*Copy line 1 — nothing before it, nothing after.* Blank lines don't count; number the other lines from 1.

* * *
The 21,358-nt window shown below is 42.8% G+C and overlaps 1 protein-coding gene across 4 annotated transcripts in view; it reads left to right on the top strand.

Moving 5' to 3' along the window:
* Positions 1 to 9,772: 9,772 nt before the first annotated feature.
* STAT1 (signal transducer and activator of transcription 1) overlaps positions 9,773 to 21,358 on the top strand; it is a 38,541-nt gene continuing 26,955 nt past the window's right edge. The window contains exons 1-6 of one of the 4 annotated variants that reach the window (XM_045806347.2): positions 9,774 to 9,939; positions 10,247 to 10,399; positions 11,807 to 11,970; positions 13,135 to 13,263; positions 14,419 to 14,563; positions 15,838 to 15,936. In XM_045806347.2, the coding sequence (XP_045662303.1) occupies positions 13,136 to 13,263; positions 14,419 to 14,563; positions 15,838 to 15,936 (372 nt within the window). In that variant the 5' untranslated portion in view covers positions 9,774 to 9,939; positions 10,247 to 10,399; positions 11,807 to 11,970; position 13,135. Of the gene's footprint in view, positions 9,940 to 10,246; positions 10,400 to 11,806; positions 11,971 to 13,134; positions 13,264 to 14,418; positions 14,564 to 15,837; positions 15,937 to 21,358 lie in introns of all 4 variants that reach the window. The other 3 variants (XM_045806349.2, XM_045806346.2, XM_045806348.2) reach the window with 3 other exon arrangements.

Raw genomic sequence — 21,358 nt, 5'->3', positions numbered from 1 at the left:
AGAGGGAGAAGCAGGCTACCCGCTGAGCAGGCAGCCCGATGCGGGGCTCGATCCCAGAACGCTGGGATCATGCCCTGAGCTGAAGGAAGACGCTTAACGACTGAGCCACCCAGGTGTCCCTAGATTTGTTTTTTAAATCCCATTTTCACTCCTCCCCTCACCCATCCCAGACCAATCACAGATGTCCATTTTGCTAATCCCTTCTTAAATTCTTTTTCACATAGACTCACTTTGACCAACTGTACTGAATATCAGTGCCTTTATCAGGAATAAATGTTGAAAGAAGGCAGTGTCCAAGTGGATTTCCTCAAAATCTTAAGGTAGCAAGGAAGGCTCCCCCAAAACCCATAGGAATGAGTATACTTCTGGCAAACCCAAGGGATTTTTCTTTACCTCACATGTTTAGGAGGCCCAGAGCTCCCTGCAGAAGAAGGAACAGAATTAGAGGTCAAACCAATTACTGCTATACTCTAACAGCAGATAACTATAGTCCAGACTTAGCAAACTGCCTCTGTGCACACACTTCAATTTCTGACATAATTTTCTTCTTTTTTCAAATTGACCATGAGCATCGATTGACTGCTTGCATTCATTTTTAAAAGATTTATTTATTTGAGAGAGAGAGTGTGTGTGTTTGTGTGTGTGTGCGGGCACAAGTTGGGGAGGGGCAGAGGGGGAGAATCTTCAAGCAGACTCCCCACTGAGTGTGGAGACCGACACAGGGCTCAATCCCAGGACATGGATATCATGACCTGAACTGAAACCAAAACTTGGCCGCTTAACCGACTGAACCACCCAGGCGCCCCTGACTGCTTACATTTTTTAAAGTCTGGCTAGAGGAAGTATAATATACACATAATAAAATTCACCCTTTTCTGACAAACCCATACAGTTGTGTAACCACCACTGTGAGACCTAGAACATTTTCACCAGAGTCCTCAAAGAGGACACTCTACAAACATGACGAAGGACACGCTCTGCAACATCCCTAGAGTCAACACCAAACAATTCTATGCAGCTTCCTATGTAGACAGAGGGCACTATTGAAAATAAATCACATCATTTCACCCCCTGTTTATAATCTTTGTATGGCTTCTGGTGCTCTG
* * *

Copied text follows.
The 21,358-nt window shown below is 42.8% G+C and overlaps 1 protein-coding gene across 4 annotated transcripts in view; it reads left to right on the top strand.